bill on which no one but a Member of the Government could propose any important amendment, and the same reason which made him assent to the principle of the bill made him very reluctant to meddle with the details. But if any suggestions of importance were offered to the noble Lord in this absence of all party views and party spirit, he did hope that the noble Lord would see the propriety of interposing the delay of two or three days between the third reading and the passing of the bill, if he thought they were entitled to weight.
He fairly owned to the noble Lord, that he thought the majority of the representatives in the new Assembly, influenced by British feelings and interests, and in favour of British connexion, would he a very narrow one. He did not think that the mercantile community and mercantile interests would be sufficiently represented under this bill, and it would be a very great improvement if, without doing injustice to any party, or disturbing the territorial settlement, a full representation could be secured to the mercantile population connected with the trade to the mother country. He observed that there was a difference of some consequence in the conditions under which partners in a mercantile concern enjoyed the franchise in Canada and in England. In England, when the premises occupied by a firm were valuable enough to give each partner a 10l. interest in the rent, he was entitled to vote. In Canada this was not so: only one could vote under such circumstances.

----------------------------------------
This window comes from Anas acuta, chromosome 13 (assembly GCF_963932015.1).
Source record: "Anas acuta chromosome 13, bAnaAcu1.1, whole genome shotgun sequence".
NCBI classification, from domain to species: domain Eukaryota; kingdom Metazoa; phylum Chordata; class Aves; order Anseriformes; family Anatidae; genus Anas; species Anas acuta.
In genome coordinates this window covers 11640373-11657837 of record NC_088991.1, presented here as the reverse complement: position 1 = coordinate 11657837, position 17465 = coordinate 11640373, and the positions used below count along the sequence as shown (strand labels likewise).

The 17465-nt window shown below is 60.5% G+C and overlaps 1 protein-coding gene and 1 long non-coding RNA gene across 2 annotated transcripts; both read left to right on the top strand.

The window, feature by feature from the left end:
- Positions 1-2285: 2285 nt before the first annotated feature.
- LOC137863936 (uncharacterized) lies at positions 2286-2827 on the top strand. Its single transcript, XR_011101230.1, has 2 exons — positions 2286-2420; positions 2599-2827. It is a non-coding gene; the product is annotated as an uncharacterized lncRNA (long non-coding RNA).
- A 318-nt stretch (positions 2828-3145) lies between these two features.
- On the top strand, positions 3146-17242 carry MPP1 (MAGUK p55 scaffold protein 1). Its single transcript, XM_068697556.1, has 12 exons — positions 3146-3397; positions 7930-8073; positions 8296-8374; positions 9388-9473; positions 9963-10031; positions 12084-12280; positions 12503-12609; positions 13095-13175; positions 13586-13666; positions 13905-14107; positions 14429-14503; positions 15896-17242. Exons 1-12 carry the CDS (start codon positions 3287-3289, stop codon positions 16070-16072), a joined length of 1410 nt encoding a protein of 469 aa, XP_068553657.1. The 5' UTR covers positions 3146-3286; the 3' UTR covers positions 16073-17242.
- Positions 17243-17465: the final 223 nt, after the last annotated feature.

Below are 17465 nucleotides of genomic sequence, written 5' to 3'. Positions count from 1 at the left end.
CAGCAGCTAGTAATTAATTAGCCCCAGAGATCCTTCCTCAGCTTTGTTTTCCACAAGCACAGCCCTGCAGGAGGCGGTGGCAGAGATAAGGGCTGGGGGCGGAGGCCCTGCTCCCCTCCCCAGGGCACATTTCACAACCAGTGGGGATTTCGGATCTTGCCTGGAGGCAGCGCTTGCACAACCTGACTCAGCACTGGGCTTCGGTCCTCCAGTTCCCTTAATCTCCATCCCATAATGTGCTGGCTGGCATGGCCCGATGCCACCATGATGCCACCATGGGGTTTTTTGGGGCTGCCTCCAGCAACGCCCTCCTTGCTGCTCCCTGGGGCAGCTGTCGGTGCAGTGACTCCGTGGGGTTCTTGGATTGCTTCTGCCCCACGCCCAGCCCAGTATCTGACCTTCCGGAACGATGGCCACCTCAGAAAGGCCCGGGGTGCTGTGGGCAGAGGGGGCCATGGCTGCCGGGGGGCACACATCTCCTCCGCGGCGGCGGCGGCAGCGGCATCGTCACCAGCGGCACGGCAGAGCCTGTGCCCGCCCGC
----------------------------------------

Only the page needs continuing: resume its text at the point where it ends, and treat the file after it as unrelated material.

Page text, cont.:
There were one or two other points of detail to which he wished to call the attention of the noble Lord. He thought the first suggestion of Lord Durham, that there should be no vote i of public money, except, as in this country, I at the recommendation of the Government, was a most important one. It was also a; most important object that there should be a permanent civil list to provide for the necessary expenses of the Government. We ought to disabuse the colonists of any impression that we wished for any pecuniary advantage from our connexion with them, and to make it known that the reason we required a civil list was, that we had a right to expect that the good government of the Canadians themselves should be permanently provided for. There were two civil lists; the first permanent, of 45,000l. for the judicial establishments; the next, determinable five years after the demise of the Crown, of 35,000l., for the governor and administrative functionaries, in consideration of which the territorial revenues